A warning has been issued by HM Revenue & Customs (HMRC) about fake or “phishing” emails sent out by fraudsters.
Customers have to renew their claims by 31 July - or their payments may be stopped.
In the run-up to the tax credits renewal deadline often sees an increase in such attacks, and in May 2011 a record 26,301 phishing attempts were reported to HMRC.
The scam email usually starts with the sentence such as “we have reviewed your tax return and our calculations of your last years accounts show a tax refund of XXXX is due”
The phishing emails often promise a rebate and, if taxpayers click on the link, they are taken to a cloned replica of the HMRC website. The recipient is asked to provide credit or debit card details or other sensitive information such as passwords. Fraudsters then try to take money from the account.
Victims risk having money stolen from their bank accounts, or their personal details being sold on to criminal gangs for identify fraud.
During last year’s tax credits renewals period, from April to July, nearly 94,000 phishing emails were reported by customers. Even though HMRC helped shut down more than 360 scam websites during the period, others continue to be created.
Steve Lamey, Director General for Benefits and Credits, said:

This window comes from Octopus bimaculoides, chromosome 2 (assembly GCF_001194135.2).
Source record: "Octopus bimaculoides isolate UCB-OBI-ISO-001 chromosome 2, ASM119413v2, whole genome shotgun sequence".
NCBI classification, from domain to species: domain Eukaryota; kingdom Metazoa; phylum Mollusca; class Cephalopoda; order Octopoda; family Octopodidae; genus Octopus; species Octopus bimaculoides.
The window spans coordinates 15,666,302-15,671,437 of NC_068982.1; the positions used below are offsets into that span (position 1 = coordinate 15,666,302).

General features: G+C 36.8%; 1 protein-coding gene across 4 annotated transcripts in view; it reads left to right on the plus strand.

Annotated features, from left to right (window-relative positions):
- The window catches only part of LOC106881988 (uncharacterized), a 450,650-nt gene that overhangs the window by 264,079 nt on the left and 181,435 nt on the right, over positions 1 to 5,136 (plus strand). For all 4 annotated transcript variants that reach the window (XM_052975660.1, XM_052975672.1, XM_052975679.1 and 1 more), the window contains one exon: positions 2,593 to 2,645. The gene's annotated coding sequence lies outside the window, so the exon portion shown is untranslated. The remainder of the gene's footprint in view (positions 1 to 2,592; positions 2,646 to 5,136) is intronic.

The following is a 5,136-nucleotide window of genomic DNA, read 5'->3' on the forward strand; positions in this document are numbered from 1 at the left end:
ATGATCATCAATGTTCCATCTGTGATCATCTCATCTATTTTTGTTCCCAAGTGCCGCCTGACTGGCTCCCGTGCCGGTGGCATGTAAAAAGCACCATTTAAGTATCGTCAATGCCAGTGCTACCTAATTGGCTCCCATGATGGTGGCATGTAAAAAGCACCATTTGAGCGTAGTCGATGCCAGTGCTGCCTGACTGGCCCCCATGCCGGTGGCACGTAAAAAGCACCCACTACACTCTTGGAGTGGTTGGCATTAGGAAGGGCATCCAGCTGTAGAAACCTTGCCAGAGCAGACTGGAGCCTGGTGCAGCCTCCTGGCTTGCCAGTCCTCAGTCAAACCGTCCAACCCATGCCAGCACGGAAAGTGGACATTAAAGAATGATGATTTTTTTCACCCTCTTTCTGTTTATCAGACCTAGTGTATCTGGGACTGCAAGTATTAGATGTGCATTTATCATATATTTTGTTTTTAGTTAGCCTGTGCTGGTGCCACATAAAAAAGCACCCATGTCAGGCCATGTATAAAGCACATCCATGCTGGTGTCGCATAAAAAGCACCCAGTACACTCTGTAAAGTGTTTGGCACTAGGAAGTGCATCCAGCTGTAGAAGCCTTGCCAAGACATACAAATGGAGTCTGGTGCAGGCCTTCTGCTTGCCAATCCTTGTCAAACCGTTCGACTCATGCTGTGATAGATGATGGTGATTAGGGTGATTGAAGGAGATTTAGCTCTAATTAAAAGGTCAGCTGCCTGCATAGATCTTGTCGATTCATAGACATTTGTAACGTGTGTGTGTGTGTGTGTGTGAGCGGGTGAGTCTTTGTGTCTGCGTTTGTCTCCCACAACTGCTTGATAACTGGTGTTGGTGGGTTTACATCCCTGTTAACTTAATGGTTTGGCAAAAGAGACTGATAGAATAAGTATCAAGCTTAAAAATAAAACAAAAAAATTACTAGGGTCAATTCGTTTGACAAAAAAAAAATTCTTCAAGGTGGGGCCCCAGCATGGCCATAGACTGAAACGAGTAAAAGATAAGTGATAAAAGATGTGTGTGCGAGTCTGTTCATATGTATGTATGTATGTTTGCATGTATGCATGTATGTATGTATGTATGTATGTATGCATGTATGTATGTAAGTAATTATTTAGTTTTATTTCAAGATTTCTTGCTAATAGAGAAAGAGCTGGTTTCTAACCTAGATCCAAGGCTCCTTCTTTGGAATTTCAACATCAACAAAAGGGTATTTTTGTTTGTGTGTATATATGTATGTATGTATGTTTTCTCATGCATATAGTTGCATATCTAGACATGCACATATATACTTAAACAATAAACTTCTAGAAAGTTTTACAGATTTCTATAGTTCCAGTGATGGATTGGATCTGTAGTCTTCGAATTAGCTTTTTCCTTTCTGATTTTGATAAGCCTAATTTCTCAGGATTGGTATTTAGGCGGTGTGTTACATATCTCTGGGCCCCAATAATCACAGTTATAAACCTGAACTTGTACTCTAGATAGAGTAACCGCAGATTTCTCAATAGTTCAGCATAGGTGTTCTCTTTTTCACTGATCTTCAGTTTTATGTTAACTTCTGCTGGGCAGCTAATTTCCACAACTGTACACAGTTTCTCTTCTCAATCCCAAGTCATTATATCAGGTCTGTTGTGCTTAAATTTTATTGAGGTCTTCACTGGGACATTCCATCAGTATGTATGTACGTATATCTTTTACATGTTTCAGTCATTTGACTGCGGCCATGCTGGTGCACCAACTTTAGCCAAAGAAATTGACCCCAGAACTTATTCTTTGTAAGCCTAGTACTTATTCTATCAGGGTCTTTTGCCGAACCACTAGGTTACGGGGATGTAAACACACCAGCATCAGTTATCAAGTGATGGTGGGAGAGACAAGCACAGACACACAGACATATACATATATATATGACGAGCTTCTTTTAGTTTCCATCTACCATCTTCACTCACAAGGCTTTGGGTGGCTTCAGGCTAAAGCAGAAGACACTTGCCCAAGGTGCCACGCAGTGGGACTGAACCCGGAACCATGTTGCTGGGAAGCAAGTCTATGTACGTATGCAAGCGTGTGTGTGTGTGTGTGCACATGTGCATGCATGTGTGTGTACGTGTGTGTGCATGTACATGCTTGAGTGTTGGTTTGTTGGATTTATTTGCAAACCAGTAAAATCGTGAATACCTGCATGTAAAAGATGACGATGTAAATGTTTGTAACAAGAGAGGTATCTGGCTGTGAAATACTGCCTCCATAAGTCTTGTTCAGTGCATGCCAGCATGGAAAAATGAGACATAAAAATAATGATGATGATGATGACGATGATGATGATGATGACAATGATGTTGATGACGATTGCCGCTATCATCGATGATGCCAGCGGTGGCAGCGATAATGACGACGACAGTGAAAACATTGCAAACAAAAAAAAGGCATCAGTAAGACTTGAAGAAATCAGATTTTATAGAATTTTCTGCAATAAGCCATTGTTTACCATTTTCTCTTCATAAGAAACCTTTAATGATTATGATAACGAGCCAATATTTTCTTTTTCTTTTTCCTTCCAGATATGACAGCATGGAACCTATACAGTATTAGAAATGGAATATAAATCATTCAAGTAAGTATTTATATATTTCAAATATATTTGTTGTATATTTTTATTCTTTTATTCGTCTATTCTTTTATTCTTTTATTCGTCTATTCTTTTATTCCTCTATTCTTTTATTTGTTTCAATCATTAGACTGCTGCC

“We only ever contact customers who are due a tax refund in writing by post. We don’t use telephone calls, emails or external companies in these circumstances. Anyone who receives an email claiming to be from HMRC should send it to [email protected] before deleting it permanently.”
HMRC works with other law enforcement agencies in the UK and overseas to investigate and shut down phishing attacks. Scam networks have been closed in a number of countries, including Austria, Mexico, the UK, South Korea, the USA, Thailand and Japan.
HMRC advises customers to:
- Check the advice published on the HMRC website see if an email received is listed.
- Forward suspicious emails to HMRC at [email protected] and then delete them.
- Do not click on websites or links contained in suspicious emails, nor to open attachments.
- Follow advice from Get Safe Online.
- If people believe that they have been the victim of an email scam, they should report the matter to their bank/ card issuer as soon as possible. Anyone in doubt should check with the HMRC fraud attempts page.
Please note that Action Fraud is not responsible for the content of external websites.
To report a fraud, call Action Fraud on 0300 123 2040 or use our online fraud reporting tool.